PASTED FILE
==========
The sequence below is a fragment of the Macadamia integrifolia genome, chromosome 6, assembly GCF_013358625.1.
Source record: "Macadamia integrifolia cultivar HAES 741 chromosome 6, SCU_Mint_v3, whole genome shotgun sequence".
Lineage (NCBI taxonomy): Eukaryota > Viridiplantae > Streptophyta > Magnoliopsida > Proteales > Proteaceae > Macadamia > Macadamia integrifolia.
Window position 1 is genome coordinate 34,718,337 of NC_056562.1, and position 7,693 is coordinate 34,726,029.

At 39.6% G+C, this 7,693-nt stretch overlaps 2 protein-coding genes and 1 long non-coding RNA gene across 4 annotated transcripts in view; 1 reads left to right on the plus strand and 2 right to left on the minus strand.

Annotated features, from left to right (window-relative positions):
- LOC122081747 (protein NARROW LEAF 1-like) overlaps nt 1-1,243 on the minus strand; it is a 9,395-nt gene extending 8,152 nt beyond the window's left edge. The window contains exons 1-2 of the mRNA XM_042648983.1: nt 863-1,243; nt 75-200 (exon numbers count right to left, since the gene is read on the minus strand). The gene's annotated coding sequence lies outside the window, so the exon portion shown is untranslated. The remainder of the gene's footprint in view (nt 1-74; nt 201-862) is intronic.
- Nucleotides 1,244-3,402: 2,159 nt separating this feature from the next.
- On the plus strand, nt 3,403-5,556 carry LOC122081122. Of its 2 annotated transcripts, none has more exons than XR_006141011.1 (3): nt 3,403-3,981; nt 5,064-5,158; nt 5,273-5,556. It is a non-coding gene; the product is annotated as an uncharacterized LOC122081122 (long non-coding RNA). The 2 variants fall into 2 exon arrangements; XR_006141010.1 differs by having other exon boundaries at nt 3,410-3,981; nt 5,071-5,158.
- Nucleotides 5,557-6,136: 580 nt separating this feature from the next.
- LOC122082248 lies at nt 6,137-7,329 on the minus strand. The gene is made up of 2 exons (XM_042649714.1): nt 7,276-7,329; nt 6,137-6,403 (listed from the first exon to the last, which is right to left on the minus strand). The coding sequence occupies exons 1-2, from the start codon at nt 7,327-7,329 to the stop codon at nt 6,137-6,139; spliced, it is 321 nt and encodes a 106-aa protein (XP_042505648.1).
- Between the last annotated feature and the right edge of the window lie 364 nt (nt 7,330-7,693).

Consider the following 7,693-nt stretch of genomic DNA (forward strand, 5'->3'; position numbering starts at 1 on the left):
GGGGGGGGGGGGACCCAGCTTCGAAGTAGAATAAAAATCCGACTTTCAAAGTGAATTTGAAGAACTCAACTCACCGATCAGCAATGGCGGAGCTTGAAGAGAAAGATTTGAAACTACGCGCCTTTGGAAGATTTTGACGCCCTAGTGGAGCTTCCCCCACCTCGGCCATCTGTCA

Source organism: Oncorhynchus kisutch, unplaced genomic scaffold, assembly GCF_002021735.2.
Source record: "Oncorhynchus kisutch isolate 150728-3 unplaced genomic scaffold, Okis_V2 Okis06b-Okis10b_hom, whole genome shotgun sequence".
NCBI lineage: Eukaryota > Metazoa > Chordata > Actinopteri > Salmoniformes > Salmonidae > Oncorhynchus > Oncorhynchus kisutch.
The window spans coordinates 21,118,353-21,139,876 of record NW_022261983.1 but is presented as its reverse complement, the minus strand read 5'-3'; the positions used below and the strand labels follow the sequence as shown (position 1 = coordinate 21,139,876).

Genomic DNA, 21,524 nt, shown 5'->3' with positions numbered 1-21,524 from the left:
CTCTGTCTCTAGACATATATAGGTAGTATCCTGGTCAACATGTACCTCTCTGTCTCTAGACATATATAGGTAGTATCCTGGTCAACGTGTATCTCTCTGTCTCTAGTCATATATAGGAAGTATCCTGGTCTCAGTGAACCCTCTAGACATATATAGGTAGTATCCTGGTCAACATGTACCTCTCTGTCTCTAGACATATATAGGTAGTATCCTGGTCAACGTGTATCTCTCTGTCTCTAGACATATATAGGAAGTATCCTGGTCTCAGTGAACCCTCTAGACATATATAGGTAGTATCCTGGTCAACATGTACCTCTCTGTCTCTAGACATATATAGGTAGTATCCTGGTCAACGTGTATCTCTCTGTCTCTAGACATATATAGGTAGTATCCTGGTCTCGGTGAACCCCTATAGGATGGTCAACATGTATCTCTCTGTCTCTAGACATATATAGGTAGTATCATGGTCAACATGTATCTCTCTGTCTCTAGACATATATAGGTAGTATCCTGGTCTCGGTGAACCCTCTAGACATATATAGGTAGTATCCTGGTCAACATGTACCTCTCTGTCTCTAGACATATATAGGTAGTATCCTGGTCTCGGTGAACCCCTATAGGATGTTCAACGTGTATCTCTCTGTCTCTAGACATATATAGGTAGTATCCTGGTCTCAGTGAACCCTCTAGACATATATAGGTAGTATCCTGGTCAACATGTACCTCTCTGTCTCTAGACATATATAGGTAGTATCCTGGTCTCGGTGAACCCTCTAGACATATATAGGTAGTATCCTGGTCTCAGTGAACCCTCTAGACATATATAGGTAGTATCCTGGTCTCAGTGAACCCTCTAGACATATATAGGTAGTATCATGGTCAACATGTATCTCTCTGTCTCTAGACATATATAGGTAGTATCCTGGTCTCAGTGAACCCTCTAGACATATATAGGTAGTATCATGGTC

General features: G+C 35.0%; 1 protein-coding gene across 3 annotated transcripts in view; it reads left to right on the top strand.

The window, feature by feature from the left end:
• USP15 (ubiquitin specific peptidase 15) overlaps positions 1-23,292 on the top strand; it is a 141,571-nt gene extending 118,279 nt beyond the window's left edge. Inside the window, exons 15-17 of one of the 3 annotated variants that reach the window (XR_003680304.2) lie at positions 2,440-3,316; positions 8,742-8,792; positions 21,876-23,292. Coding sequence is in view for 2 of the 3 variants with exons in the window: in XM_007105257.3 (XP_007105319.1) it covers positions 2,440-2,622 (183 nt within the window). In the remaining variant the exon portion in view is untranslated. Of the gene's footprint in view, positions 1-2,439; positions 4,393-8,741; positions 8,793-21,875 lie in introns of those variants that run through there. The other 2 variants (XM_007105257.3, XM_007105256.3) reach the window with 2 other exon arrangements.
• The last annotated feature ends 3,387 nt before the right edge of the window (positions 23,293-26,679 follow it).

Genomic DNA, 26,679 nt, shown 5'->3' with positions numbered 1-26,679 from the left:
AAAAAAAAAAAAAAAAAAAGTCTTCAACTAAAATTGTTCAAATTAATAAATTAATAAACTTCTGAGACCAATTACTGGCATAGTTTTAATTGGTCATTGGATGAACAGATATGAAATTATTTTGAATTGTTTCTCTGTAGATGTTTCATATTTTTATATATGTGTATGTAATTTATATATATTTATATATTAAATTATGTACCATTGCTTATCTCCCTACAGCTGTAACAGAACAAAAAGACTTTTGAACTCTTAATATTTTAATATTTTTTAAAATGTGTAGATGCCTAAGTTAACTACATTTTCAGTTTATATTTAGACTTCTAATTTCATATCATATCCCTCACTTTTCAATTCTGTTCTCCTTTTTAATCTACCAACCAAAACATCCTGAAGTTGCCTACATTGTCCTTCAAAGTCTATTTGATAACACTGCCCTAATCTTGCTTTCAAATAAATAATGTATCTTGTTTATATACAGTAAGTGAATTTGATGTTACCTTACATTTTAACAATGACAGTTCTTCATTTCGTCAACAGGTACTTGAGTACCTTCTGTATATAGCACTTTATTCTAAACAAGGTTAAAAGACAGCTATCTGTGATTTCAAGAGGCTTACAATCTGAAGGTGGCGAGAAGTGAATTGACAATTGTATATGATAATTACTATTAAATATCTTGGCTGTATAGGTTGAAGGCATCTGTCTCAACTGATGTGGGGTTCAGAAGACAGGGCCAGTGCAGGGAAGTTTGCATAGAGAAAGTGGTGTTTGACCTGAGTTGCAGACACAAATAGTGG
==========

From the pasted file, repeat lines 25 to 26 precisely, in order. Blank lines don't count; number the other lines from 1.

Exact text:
Genomic DNA, 26,679 nt, shown 5'->3' with positions numbered 1-26,679 from the left:
AAAAAAAAAAAAAAAAAAAGTCTTCAACTAAAATTGTTCAAATTAATAAATTAATAAACTTCTGAGACCAATTACTGGCATAGTTTTAATTGGTCATTGGATGAACAGATATGAAATTATTTTGAATTGTTTCTCTGTAGATGTTTCATATTTTTATATATGTGTATGTAATTTATATATATTTATATATTAAATTATGTACCATTGCTTATCTCCCTACAGCTGTAACAGAACAAAAAGACTTTTGAACTCTTAATATTTTAATATTTTTTAAAATGTGTAGATGCCTAAGTTAACTACATTTTCAGTTTATATTTAGACTTCTAATTTCATATCATATCCCTCACTTTTCAATTCTGTTCTCCTTTTTAATCTACCAACCAAAACATCCTGAAGTTGCCTACATTGTCCTTCAAAGTCTATTTGATAACACTGCCCTAATCTTGCTTTCAAATAAATAATGTATCTTGTTTATATACAGTAAGTGAATTTGATGTTACCTTACATTTTAACAATGACAGTTCTTCATTTCGTCAACAGGTACTTGAGTACCTTCTGTATATAGCACTTTATTCTAAACAAGGTTAAAAGACAGCTATCTGTGATTTCAAGAGGCTTACAATCTGAAGGTGGCGAGAAGTGAATTGACAATTGTATATGATAATTACTATTAAATATCTTGGCTGTATAGGTTGAAGGCATCTGTCTCAACTGATGTGGGGTTCAGAAGACAGGGCCAGTGCAGGGAAGTTTGCATAGAGAAAGTGGTGTTTGACCTGAGTTGCAGACACAAATAGTGG